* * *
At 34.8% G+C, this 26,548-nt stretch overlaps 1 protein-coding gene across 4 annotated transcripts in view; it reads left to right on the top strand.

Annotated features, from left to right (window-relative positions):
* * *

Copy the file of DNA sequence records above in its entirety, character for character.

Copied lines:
At 34.8% G+C, this 26,548-nt stretch overlaps 1 protein-coding gene across 4 annotated transcripts in view; it reads left to right on the top strand.

Annotated features, from left to right (window-relative positions):